The judge didn't allow the evidence be heard likely because there was no evidence (conjecture). It's the standard desperation you get from someone losing a case or appealing a loss.


>Actually the judge wouldn't let Gawker present evidence from the FBI that both Hogan and the woman knew they were being taped.

Why? That seems like an important piece of evidence.


I used to listen to Bubba the Love Sponge--the guy who's house the tape was made in--back during that timeframe (before I knew what kind of a horrible person he apparently is).

On an almost daily basis Bubba talked on air about he had cameras all over his house and taped everything. I find it very hard to believe that me--a random radio listener--knew that he taped everything in his house, but supposedly his best friend Hulk Hogan was oblivious.


Cynically, because it was a small-town judge from Hogan's home town who resented NYC-based Gawker. This Politico article spells much of it out:

http://www.politico.com/media/story/2016/03/jury-awards-hulk...


The fact that in private Hulk Hogan is a racist piece of garbage, as is VERY clear if you see a transcript of the tape, seems to me like something which is news, and something that should be reported. During his wrestling career he was marketed as the good guy, a hero, and true American. Publishing the sex tape was going too far, but publishing what was on the tape, that's legitimate journalism.


You are definitely correct that Gawker's behavior wasn't technically illegal, but it was still a shitty thing to do, so I have zero sympathy for them.

> I would not be so quick to celebrate. This case has demonstrated that one or two very powerful, wealthy individuals (Peter Thiel et al) are able to destroy a successful business and ruin the livlihoods of dozens merely because they were embarassed.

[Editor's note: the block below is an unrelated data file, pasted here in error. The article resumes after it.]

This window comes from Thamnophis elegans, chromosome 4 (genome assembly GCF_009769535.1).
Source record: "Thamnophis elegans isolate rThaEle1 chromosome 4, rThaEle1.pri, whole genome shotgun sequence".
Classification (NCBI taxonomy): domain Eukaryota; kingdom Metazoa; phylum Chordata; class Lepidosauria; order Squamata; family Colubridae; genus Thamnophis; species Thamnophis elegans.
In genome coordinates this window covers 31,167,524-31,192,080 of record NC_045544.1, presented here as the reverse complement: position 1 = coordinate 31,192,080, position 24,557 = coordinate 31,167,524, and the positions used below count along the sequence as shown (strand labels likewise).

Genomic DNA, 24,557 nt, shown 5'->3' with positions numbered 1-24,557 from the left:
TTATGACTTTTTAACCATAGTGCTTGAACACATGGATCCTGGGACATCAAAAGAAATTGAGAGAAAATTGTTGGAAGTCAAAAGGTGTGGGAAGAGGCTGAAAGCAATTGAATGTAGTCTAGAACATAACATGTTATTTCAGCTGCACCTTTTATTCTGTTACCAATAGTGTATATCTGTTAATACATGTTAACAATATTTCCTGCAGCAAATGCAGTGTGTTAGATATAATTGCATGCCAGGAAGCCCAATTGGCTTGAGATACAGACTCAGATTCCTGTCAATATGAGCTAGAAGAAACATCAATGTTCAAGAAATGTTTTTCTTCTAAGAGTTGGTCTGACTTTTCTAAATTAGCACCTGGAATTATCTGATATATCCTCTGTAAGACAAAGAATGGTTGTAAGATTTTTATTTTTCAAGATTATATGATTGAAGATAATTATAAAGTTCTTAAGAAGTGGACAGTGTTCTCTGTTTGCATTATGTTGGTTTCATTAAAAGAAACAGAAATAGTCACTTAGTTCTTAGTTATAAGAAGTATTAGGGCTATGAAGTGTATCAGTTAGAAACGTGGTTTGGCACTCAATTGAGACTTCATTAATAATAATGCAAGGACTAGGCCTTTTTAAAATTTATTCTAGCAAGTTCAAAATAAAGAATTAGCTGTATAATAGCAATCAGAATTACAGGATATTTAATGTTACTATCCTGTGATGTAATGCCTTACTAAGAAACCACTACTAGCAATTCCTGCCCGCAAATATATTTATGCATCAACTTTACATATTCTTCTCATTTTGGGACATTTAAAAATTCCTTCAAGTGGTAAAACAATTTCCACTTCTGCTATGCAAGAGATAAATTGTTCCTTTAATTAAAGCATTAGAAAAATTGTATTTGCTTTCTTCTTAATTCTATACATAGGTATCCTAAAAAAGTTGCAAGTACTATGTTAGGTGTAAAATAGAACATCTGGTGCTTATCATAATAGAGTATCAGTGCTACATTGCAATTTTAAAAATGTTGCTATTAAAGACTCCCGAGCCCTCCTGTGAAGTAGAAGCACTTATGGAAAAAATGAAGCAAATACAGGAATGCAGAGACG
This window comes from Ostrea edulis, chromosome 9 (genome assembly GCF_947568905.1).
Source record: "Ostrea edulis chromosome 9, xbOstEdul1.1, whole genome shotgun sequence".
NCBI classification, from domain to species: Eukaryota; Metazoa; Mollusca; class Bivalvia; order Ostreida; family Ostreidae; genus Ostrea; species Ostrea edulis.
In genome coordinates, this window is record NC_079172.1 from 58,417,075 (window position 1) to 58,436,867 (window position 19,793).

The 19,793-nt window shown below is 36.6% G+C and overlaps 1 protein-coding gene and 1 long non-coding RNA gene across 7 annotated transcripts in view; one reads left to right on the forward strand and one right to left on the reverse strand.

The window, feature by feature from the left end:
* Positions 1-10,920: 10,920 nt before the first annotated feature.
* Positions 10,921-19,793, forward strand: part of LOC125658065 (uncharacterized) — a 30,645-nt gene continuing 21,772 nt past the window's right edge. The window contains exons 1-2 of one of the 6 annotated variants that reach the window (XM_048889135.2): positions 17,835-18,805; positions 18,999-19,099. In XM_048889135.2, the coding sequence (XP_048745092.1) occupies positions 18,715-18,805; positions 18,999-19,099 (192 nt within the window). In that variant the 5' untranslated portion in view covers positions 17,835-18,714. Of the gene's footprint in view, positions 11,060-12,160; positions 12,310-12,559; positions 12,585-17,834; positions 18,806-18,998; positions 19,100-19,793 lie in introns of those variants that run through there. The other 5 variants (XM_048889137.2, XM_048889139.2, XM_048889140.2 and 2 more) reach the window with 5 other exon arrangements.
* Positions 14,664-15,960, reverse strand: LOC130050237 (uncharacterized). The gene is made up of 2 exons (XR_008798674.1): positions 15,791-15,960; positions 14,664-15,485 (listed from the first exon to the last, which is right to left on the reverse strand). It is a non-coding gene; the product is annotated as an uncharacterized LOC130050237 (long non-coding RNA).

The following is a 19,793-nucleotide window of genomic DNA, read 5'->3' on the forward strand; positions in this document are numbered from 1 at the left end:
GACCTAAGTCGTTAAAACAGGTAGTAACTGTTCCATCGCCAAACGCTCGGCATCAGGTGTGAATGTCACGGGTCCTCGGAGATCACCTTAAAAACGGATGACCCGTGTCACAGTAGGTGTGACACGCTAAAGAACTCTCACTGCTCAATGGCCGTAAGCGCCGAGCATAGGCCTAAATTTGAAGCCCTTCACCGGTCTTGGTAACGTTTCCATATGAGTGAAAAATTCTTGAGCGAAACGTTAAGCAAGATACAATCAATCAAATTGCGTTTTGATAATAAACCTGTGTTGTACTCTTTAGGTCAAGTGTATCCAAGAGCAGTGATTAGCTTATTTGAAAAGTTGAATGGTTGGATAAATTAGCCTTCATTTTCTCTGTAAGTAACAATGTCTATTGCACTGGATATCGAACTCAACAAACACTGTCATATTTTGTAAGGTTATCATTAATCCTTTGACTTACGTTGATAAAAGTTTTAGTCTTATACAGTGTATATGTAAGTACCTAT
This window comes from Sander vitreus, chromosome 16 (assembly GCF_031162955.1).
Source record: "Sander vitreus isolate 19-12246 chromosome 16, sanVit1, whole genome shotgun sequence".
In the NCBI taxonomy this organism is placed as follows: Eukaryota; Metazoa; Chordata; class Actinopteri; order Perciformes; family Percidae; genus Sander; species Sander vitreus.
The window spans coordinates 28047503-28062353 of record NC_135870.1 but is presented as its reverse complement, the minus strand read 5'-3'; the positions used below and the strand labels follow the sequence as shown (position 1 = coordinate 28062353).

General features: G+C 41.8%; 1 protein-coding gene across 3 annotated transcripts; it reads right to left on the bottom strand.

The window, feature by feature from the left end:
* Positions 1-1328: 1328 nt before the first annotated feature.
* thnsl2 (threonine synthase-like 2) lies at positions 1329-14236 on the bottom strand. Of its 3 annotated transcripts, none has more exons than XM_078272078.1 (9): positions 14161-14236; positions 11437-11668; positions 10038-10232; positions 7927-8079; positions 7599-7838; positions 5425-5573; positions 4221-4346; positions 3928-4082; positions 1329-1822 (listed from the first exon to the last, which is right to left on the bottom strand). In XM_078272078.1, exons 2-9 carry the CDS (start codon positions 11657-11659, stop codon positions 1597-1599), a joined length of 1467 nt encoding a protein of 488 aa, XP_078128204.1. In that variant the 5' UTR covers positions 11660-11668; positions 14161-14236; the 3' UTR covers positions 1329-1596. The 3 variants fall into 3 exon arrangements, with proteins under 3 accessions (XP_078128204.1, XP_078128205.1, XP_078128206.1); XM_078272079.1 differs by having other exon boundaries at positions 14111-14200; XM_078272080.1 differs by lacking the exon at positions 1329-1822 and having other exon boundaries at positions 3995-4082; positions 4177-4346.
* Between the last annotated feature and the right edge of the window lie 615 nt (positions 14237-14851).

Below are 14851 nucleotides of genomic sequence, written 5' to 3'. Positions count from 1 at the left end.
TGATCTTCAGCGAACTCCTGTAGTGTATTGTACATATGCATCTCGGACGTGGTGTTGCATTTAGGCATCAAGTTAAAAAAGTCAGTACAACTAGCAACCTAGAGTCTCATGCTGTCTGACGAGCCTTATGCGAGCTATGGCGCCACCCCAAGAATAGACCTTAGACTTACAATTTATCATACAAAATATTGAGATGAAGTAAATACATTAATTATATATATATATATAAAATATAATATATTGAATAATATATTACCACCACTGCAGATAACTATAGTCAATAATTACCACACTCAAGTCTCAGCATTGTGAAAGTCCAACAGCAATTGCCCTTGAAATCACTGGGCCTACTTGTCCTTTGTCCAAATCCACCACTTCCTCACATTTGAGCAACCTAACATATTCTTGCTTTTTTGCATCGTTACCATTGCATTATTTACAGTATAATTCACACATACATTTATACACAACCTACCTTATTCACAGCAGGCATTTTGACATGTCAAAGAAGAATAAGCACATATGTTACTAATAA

That's always been true anyway. On the bright side, this time it was all over the internet, so that's some kind of progress at least.

> (It's worth noting that what Gawker originally wrote about Thiel was also apparently true.)

In both cases the info Gawker published was really nobody's business but that of the people involved. They published it as shameful attempts to get page views and (possibly) just to be mean. So good riddance.


You don't have to have sympathy for them to want this not to have happened. I don't like Gawker. If you want to argue the world is a better place without them, I'm not going to take the other side.

But the way they've been destroyed is terrifying for anyone who wants to live in a free and informed society. The ends don't justify the means.


I agree with you, and my point was that the ultra-rich influencing the media isn't new, and is actually more visible in this case than it normally is.


> and ruin the livlihoods of dozens merely because they were embarassed.

Gawker ruined the livelihoods of its employees, not Hulk Hogan, not Thiel, with its scummy behavior.Hogan is the victim here, as much as Gawker's employees, they are victim of Gawker's policy which is profit at all cost. Well now Gawker is paying that cost.


If you are a journalist you know what Gawker is like, it obviously isn't a secret. They are not victims.


They're not bankrupt due to libel and slander. They're bankrupt for sharing stories that many people believe should be better left in private. The specific stories that got them here, regarding Hulk Hogan and before that Peter Thiel, are not libel or slander, as they both involve true information. The issue is whether publishing these things is an invasion of privacy that damages the individuals involved.